As an English student, I need to buy a lot of books which, if I bought them all new, would cost me an absolute fortune so I’ve learnt to shop around. Places like World of Books or Abe Books offer very cheap books with big discounts and I often get the books I need from these places. It can also be worth looking at your University’s course Facebook page as often past students will be selling their old books at a discounted price so it can be a goldmine to get the exact editions you need at cheaper prices. Another tip I would say is that although courses often recommend you pick up the latest edition of a textbook, this isn’t necessary. More often than not, the book has exactly the same content (just different page numbers) and is half the cost - it’s not worth paying so much more for the same content just for page numbers! If you really don’t want to buy anything then your University library should have all the books you need for your course, you just need to make sure that someone doesn’t borrow them before you!

Those are my top tips for being a money-savvy student and to help you start saving whilst at university. I think the key thing from this list is that you don’t need to start saving extravagant or unrealistic amounts of money, little and often is the way to go and always make sure you’re aware of what you’re spending so you’re able to cut back on areas if you need to!

Related Read: Top Tips for Starting University

About the Author:

Tash is a UK based blogger and English student who blogs all about university life, travel, books and a whole host of other topics! You can find her over on her social media:





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  1. These are some great ideas here; and completely agree with all of them. Books are so expensive; so I'm glad Tash has managed to find other ways of sourcing them too - second hand books also have so much more character which I love! Utilising student discounts are also a fantastic way to save money; and so many people don't use it which is crazy to me. Thanks for sharing/featuring the guest post!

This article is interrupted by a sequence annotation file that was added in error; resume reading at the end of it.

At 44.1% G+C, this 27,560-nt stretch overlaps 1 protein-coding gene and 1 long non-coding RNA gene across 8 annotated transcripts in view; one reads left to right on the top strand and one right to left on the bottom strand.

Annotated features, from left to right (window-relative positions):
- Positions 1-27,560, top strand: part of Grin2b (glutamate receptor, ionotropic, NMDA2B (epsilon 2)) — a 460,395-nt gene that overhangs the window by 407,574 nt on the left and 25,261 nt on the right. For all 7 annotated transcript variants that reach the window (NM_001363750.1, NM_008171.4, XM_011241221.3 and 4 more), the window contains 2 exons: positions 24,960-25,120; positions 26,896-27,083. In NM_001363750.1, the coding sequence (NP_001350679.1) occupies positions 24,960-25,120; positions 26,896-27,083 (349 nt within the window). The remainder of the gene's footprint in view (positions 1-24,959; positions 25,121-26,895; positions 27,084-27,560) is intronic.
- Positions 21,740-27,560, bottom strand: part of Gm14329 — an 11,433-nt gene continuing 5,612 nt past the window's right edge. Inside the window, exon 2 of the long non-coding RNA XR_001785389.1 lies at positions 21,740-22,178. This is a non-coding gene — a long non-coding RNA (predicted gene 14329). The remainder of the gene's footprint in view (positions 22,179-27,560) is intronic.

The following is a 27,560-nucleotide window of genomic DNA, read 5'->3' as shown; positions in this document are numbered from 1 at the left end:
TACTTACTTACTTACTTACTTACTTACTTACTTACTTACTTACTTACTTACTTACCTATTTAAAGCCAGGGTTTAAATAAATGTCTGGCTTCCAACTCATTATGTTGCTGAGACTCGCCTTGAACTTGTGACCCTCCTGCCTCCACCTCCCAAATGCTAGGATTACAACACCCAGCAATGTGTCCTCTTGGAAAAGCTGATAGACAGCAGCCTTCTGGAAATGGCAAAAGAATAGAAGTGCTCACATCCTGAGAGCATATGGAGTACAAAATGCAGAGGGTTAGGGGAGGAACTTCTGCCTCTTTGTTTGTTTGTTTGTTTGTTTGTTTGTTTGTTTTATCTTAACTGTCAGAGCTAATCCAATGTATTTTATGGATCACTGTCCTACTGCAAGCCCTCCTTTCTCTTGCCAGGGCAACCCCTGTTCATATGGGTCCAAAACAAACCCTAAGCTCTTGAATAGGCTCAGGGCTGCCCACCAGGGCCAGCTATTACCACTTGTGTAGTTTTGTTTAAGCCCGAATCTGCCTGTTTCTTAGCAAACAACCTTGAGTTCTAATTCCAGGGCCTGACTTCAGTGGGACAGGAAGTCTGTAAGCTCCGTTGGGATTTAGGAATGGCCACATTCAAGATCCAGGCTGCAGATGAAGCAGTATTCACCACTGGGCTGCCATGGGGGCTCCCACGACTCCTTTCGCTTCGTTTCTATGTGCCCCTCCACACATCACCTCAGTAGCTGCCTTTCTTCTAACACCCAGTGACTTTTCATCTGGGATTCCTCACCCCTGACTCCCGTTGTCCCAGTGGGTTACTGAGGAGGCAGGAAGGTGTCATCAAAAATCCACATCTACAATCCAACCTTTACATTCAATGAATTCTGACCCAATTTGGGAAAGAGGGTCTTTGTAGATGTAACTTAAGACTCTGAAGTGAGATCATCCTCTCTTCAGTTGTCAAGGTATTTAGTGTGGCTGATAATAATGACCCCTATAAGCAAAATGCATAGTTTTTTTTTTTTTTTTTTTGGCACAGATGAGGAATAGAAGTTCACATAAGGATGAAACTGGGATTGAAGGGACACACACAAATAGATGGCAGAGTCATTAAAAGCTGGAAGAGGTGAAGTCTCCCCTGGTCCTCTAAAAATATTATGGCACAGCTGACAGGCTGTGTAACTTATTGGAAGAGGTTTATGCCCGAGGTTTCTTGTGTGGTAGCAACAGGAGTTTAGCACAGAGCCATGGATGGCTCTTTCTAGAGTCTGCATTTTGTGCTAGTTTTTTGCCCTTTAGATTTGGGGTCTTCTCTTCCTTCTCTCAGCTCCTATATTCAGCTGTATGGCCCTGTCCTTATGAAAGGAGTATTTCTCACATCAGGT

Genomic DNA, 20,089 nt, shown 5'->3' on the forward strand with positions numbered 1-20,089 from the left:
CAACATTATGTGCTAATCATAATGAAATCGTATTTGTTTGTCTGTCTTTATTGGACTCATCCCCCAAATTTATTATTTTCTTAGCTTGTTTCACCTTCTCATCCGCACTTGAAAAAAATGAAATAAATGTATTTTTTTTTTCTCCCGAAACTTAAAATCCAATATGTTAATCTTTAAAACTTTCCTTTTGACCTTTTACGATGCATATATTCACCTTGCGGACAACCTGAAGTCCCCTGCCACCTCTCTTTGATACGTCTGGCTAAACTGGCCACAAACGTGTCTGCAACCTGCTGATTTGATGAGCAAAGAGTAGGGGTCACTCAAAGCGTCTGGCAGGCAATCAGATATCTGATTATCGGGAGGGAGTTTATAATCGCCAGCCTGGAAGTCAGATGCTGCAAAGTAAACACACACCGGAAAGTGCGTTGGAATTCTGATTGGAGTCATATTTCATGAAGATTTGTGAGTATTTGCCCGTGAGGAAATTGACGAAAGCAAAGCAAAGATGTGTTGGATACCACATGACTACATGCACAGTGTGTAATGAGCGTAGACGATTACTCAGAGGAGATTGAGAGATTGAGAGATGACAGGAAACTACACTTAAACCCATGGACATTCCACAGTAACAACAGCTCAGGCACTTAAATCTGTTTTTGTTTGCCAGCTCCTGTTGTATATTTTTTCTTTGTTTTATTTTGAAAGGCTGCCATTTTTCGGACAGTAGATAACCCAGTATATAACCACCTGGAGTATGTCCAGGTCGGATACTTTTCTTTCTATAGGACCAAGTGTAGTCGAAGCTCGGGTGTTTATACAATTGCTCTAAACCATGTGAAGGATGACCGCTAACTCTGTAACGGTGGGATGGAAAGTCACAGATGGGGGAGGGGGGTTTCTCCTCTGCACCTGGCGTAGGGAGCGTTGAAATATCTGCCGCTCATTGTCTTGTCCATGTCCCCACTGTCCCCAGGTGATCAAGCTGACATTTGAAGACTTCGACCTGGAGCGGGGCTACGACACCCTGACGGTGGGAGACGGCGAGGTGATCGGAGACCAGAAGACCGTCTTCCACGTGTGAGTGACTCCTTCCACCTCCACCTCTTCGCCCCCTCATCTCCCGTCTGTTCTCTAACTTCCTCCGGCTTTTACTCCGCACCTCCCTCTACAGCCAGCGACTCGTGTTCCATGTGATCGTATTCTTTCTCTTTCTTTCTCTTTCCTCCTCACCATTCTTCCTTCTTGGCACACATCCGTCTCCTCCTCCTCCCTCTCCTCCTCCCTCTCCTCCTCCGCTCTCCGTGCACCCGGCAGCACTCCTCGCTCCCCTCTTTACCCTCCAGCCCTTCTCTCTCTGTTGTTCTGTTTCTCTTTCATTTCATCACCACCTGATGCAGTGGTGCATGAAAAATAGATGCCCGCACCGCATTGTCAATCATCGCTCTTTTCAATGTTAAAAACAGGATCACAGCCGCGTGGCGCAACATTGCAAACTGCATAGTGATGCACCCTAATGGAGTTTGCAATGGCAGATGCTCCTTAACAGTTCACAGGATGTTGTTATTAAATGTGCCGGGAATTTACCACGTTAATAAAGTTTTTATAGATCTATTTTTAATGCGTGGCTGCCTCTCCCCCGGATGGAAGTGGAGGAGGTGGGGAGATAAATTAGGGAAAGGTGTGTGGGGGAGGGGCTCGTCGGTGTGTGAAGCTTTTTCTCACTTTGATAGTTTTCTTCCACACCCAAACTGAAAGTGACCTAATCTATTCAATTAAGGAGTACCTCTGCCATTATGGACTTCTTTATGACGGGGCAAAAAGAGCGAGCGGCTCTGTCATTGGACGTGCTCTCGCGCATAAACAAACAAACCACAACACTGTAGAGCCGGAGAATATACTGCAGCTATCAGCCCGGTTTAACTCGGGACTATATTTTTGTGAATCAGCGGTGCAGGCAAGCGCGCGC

Paige // Paige Eades

    1. Agreed. I live for student discounts and will always buy second hand books :)

  2. I'm not a student, but these are all really great ideas. Well done.

  3. Really liked this post especially as I graduated last year, second hand books are absolutely the one, don't go spending £300+ sometimes on books when you can get them cheaper second hand, if possible the library as well! Also I wish I'd known about monzo, that sounds really helpful

  4. Saving money is so important, at all ages, not just as a student. :)

    COT |

  5. These are such helpful tips! When I was at uni, I had a coin jar for any spare change, which I used for grocery top-ups and bus fares, and tried to use student discounts as much as possible!

    1. I am definitely going to get a coin jar now! That will be so helpful.

  6. Spme really helpful tips for students. Reminds me of my days at the campus.

  7. These are really great tips I was awful at saving when on my undergraduate and masters degree and it took me until my PhD to get any good at it x

    1. I think most people are bad at saving when they’re a student so it’s good to have tips like these. I always like to try and do fun things when I’m living at uni as well so good to have money for days out :) x

  8. Great tips! You'll be surprised at the places that actually give discounts for students. All you have to do is ask sometimes!

  9. As a student these tips are so helpful! I definitely need to check out Monzo and start meal prepping! I have a terrible tendency to just buy everything when I go shopping! Thank for sharing! Xx

  10. Thanks for sharing, when I was a student, I did meal planning and some sort of budgeting these proved to be useful, I still use meal planning know :)

    Nic | Nic's Adventures & Bakes

  11. Thank you for this post! Very informative and useful. Saving money is so important, you never know what will/could happen.

    Loren | Plaid + Sugar

  12. As somebody who is just about to start their first year of university, I'm sure these tips will come in handy - thank you! Second hand books have been my go-to for a while now; not only are they so much cheaper, but the odd annotations that you can find from previous students really come in handy!

    Gabija | EveryLittleThing Blog

  13. I could have used this post when i went to uni!